Acute compartment syndrome typically occurs as a result of a traumatic injury to a limb - for example a blow to the leg in football or rugby.
In compartment syndrome, this blow sets off a process of internal swelling or bleeding that overwhelms the limb - pressure within the muscle builds to dangerous levels, preventing nourishment reaching nerve and muscle cells.
Without treatment, acute compartment syndrome can cause paralysis, loss of limb, or even death.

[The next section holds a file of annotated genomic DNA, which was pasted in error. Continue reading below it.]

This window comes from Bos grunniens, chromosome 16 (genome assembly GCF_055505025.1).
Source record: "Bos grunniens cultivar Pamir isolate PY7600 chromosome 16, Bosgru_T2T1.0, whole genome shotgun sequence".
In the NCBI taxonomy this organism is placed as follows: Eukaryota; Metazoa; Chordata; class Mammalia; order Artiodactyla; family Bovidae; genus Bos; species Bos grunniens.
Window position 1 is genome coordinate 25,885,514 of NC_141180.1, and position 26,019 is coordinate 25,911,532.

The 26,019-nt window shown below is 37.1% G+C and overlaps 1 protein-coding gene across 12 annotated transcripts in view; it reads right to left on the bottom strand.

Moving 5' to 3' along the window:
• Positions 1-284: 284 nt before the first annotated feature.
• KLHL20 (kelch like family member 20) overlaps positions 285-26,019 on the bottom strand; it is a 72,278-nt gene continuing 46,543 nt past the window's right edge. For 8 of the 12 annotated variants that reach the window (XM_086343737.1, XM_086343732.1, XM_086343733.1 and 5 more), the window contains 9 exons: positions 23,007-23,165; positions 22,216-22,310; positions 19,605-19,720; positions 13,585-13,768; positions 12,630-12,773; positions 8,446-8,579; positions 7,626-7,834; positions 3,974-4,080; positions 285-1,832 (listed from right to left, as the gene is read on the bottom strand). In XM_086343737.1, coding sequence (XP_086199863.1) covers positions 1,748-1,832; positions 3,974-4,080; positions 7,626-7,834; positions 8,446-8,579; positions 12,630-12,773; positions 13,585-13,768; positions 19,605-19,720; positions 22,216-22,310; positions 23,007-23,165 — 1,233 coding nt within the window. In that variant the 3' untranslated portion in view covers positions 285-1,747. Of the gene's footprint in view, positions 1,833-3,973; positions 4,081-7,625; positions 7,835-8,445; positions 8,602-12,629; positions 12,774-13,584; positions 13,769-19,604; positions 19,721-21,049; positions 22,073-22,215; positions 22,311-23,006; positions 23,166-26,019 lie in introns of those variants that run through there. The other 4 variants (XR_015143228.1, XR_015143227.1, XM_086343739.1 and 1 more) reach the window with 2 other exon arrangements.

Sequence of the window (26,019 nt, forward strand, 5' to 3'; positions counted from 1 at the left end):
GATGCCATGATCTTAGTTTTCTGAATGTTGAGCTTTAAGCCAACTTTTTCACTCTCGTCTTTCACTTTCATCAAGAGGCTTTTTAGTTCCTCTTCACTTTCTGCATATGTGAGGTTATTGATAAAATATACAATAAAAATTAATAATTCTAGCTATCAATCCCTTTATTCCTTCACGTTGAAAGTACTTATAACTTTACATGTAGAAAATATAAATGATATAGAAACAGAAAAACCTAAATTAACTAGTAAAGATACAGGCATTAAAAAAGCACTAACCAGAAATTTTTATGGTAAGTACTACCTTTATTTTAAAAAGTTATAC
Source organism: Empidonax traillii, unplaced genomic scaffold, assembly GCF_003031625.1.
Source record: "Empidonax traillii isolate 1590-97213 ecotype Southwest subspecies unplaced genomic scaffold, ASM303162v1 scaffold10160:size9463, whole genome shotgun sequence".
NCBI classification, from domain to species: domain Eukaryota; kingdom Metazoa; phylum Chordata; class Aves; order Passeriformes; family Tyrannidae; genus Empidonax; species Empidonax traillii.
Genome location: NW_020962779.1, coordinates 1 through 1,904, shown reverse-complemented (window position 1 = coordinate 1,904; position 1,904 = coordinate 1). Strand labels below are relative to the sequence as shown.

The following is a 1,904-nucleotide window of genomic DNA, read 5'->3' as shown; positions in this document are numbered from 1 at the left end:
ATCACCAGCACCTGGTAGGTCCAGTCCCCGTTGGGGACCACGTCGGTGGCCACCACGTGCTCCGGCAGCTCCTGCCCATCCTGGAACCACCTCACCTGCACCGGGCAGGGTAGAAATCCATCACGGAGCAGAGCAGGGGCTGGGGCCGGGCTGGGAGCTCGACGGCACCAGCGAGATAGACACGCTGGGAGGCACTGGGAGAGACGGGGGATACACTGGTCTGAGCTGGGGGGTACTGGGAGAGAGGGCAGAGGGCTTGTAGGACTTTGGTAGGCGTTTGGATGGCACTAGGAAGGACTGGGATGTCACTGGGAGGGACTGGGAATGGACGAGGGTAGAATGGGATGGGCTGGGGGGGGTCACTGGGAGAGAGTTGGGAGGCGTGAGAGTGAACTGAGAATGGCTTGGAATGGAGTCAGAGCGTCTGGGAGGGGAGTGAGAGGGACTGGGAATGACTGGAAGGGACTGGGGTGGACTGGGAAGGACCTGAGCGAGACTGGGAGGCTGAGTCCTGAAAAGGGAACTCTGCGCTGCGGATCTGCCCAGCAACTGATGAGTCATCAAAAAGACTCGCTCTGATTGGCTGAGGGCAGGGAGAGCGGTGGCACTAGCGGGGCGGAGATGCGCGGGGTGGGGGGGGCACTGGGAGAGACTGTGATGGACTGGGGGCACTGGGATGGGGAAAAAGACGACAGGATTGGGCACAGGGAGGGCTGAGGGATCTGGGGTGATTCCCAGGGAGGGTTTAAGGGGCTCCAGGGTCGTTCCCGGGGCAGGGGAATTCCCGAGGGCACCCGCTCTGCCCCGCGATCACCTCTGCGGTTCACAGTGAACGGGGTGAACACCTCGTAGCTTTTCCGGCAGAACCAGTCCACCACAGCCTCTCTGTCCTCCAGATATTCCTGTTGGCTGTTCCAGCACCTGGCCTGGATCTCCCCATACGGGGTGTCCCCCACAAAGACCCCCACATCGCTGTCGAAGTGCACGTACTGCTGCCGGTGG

The main symptom of this condition is pain, especially intense pain that seems out of proportion to the injury. Other symptoms include swelling, paresthesia (tingling or burning sensations), and a feeling of tightness in the muscle.
This is a condition that needs immediate medical treatment. A doctor will be able to measure the internal pressure to make an accurate diagnosis, and determine whether you need surgery.
Surgery involves opening the skin and fascia to relieve the pressure. Once the swelling has subsided, the skin incision is surgically repaired. A skin graft may be needed to achieve an aesthetically pleasing result.